Along with a note signed by a half the staff of the hospital and a bundle of flowers, she left behind a tablet computer that was already open to a pdf of some company’s offer to treat me in return for being allowed to conduct research on my supertumor. I read it, struggling to understand the legal jargon without Dad’s help.

As far as I could tell, it seemed to be saying that the Ambrosia Company – which according to Google specialized in metagene research – would provide ‘all necessary care’, including schooling, housing, food, and whatever medical treatment their doctors deemed necessary. In return, I agreed to allow them to test portions of the cancer which had been removed. The most concerning part of it was that it granted power of attorney over me to the company, as I was a minor – that, I assumed, would expire when I turned 18 in a few months.

Assuming I lived that long, I thought to myself.

The contract had a number attached to it, which was noted to be that of the specialist who would be caring for me, a Dr. Kaufman. I tapped it, and the tablet switched over to a video call app. I straightened up a little as it rang, wincing.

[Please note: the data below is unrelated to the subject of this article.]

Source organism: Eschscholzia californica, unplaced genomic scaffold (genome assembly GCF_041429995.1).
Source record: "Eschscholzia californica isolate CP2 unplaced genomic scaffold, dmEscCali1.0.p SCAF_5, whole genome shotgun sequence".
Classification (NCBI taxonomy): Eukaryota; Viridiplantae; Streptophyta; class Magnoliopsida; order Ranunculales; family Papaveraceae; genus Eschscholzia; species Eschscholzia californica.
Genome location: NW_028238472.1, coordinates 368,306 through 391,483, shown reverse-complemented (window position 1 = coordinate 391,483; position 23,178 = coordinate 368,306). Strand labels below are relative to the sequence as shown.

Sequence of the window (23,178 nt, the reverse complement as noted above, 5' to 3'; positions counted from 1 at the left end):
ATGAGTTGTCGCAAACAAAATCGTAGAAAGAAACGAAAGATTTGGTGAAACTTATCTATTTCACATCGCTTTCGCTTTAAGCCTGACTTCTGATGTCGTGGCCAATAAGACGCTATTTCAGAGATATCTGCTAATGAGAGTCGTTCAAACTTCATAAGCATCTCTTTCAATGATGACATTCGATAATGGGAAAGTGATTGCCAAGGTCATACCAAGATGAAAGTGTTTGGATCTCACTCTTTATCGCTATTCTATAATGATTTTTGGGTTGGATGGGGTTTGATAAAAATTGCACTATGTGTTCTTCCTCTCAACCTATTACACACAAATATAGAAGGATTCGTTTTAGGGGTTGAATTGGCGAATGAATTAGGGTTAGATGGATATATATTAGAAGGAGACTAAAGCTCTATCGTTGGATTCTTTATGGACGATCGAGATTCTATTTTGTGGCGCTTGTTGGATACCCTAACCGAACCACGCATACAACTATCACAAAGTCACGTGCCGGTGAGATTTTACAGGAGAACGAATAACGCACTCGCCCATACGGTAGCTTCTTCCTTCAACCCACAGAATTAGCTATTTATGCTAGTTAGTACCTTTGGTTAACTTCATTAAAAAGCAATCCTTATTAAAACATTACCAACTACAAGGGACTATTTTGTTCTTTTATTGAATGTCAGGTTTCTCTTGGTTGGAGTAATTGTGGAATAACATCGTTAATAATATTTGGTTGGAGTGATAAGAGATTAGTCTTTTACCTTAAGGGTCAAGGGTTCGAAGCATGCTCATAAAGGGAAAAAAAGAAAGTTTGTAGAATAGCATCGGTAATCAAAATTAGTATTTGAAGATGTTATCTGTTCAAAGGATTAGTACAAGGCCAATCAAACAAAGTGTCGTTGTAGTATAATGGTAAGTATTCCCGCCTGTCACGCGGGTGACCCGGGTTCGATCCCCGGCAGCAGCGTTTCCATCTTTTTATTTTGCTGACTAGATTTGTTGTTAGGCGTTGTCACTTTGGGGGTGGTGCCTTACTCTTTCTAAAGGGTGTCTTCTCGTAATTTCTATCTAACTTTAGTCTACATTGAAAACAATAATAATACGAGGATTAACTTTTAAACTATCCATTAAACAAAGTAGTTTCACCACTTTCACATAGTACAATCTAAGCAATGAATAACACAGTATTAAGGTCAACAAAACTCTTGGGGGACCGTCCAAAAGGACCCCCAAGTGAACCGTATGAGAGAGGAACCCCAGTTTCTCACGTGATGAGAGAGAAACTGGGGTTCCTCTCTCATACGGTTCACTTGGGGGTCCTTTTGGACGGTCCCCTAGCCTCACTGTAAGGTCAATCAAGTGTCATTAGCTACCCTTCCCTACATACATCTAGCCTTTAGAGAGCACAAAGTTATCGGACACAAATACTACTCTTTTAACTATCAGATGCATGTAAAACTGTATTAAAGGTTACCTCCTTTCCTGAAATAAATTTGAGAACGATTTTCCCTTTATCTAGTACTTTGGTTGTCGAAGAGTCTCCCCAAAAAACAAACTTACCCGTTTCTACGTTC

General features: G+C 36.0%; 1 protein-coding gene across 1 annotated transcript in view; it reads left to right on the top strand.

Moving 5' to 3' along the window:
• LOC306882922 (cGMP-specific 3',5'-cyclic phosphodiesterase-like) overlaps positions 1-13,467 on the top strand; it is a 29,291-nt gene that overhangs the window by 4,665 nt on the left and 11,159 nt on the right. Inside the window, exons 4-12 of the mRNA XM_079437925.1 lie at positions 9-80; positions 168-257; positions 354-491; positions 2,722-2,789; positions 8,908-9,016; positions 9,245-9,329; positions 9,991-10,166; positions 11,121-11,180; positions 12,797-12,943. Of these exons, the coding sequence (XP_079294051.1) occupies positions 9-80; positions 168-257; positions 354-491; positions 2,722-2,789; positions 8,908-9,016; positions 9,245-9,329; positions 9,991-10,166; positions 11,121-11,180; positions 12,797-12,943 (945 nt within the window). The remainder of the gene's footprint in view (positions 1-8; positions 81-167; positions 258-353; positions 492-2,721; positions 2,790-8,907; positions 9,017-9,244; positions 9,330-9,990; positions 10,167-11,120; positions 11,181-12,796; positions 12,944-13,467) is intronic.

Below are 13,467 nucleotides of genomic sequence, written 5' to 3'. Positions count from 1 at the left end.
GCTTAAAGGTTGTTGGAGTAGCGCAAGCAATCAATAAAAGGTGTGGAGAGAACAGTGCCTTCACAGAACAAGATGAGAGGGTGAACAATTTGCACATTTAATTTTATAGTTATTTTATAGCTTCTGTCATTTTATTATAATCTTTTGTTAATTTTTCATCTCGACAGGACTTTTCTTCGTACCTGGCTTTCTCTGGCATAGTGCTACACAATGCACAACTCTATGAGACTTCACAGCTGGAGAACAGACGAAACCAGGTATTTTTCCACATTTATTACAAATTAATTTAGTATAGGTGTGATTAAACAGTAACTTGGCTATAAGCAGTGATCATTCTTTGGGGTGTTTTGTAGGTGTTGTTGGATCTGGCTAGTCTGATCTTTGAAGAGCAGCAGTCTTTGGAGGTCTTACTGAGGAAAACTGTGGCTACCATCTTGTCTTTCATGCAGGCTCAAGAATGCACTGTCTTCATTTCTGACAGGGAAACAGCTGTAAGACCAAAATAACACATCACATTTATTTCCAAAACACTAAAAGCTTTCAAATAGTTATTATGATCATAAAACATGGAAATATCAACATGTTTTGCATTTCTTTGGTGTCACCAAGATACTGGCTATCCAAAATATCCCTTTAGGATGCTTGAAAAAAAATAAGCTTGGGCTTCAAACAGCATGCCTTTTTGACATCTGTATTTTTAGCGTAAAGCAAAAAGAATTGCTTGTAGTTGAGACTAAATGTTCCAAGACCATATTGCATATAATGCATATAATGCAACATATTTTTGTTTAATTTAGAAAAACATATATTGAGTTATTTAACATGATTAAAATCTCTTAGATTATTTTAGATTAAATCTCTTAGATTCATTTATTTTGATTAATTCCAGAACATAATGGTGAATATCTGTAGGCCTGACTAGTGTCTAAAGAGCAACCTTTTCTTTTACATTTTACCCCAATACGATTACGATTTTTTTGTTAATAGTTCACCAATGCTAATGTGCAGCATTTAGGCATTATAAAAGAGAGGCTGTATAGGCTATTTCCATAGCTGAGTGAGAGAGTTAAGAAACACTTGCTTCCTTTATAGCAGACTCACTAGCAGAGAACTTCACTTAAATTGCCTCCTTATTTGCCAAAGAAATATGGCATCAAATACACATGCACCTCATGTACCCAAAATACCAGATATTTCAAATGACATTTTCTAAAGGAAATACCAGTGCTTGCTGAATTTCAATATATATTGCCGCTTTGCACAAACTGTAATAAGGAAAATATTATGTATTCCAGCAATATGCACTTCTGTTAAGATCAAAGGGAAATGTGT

Dr. Kaufman, as it turned out, was a slim woman of average height, with long brown hair in a loose ponytail, bright blue eyes, and rather sharp, aristocratic features. “Hello,” she said with a slightly crooked smile. “Well, you’re not Susan or Miles, so I suppose you must be Penelope. Or do you prefer Penny?”

“Penny is fine,” I said with a shrug. “You’d be the doctor who’d be treating me, then?”

She somehow managed to bow, despite sitting. “Doctor Laura Kaufman, at your service, and yes, I’ll be the one treating you. She tilted whatever device she was using for the call so I could see a tall redheaded man sitting in the background of the office space she seemed to be in, facing away from the camera. Like Kaufman, he was wearing a lab coat. He apparently didn’t take as good care of it though, as hers was pristine while his had reddish stains. “Dr. Hartland back there will be doing the actual research while I stick to treatment.”